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Webinar report: EU-Asia Trade Relations after Covid-19

17 June 2020

On 17 June the EU-Asia Centre hosted a webinar ‘EU-Asia Trade Relations after Covid-19’ with Helena Koenig (Deputy Director General, DG Trade) and Iana Dreyer, Editor of Borderlex. The event was moderated by Fraser Cameron (Director, EU-Asia Centre).

Helena Koenig noted the EU trade policy review announced by the Trade Commissioner Hogan and said that while it is uncertain what will come out of the crisis, there are issues, such as re-building value chains and the discussion of re-shoring and de-globalization, that need to be examined. We also need to see how to help SMEs to get on their feet and adaptations needed for the development and digital agendas. There is little difference between how the crisis has hit Asia and Europe, but the ability of many countries to support their companies varies. The crisis has shown how interconnected the world economies are and more cooperation and dialogue are crucial going forward.

Iand Dreyer prioritized consistency of the EU trade strategy developed by the review with security, human rights digital and other EU agendas. The Commission would hopefully have an integrated approach that takes account of the other global topics, through mechanism such as the carbon border adjustment. So far, the China and Asia had received less attention than she would have hoped or expected, compared for example to the European neighborhood.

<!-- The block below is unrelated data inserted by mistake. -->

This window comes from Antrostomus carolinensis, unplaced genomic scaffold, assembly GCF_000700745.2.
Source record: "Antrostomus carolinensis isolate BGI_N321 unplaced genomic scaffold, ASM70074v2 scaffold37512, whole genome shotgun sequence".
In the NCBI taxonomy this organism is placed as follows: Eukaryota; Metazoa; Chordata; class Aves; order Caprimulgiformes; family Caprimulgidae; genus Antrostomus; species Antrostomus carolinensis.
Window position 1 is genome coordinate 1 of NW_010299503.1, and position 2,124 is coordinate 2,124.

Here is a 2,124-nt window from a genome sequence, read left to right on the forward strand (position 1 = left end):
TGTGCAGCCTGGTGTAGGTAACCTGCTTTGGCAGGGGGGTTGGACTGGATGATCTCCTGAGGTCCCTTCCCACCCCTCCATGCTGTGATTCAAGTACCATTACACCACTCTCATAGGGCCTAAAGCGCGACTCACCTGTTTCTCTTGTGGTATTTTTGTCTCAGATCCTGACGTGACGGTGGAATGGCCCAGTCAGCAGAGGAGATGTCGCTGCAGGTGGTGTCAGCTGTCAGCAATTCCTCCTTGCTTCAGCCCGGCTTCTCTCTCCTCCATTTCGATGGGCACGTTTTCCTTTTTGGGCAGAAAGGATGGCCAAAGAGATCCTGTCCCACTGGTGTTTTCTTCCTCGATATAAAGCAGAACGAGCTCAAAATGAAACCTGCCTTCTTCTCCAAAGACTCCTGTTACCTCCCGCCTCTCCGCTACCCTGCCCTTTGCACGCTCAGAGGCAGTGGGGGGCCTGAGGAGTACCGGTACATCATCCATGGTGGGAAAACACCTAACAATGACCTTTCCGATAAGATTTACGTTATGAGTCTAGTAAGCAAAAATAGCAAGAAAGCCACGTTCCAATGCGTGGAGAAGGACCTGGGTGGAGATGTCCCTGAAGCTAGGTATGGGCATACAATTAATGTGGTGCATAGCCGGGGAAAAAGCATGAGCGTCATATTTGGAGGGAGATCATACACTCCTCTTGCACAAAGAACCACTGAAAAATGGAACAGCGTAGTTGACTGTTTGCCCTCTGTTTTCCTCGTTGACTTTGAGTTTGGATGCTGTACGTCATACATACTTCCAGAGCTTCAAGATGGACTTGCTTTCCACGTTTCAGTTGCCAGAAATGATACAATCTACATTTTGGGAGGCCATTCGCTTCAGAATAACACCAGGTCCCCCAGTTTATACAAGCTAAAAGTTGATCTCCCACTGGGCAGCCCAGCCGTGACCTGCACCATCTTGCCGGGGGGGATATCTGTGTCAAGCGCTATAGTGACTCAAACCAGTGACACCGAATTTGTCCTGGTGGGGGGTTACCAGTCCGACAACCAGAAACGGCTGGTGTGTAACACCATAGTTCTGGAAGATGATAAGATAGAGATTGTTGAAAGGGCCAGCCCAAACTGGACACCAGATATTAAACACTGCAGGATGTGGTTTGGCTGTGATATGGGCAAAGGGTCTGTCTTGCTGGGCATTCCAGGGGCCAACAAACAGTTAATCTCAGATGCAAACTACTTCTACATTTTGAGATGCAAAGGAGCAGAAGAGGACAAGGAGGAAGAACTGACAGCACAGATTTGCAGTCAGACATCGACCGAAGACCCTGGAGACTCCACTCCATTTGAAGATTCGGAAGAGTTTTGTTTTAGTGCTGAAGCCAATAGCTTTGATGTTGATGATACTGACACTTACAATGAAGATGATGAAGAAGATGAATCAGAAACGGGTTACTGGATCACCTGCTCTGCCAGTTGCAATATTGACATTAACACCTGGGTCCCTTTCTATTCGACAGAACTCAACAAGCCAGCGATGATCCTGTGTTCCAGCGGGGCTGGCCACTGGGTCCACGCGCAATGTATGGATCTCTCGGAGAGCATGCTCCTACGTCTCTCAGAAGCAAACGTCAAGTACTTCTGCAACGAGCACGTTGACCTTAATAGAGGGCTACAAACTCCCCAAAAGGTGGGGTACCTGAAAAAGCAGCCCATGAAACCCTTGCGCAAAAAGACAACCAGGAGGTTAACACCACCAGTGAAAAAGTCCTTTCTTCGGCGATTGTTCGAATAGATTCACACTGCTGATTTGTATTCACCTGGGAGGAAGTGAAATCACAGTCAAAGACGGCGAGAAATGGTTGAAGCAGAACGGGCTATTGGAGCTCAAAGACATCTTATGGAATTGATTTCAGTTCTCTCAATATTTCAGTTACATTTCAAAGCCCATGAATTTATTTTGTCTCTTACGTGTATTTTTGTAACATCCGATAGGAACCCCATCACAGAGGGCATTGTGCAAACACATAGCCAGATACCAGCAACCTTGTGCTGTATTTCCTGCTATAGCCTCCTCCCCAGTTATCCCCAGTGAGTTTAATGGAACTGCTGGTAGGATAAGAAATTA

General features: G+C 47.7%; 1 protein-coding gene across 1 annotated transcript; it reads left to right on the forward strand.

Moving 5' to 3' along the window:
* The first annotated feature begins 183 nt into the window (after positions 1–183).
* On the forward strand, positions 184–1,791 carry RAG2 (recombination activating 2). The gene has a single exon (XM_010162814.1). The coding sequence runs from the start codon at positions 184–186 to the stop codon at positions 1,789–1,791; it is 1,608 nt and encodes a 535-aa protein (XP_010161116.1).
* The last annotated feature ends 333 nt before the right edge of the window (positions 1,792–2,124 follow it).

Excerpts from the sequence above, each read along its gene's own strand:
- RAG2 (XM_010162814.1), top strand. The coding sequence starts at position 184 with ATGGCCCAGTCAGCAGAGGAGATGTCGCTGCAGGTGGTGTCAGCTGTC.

The FTAs being negotiated in Asia by the EU were discussed from various perspectives. On human rights and environmental conditionality, the trade partners understand why the EU integrates them into its agreements. Most countries share the EU outlook and have an interest in living up to international commitments in the context of their domestic debates in the on the same topics. Ms Dreyer emphasized incentivizing compliance over punitive approaches.

According Ms Koenig the FTAs with Korea, Japan, Singapore and Vietnam were working well and an indication of the outward approach of the EU. The envisioned regional FTA with ASEAN still requires progress in many countries before it becomes a possibility. Ratifying a major bilateral FTAs can determine the economic outlook for a decade and makes the necessary changes to the business, trade and legislative environments in the countries. Also democratic and human rights issues can become roadblocks, as happened in the Philippines. On the EU side, the agreements have to be broad to accommodate the many interests of the 27 member states, adding to the complexity.

The negotiations for the EU-China bilateral investment agreements have continued intensely through-out the corona crisis, but many of the challenging parts taking longest to negotiate remain on the table. The EU wishes for China to make bold steps to open its market to the level of openness that the EU is offering. The trilateral discussions with the EU, Japan and the US on steel subsidies also play role in opening China’s markets. The EU hopes to cooperate better with the US on the difficult issues, despite the US hesitations about multilateralism. .

The participants agreed that re-shoring and supply chain re-structruring discussions together with populist sentiments in many corners of the society entail the danger of protectionism. Also the massive recovery funds injected into the ecomomy could end up distorting the markets, if they don’t stay temporary. Ms Koenig underlined that the EU should continue to chip in on the side of globalization in the debate. The open markets with a level playing field remain the best way for forward for the European and world economy.

Full recording of the webinar available here.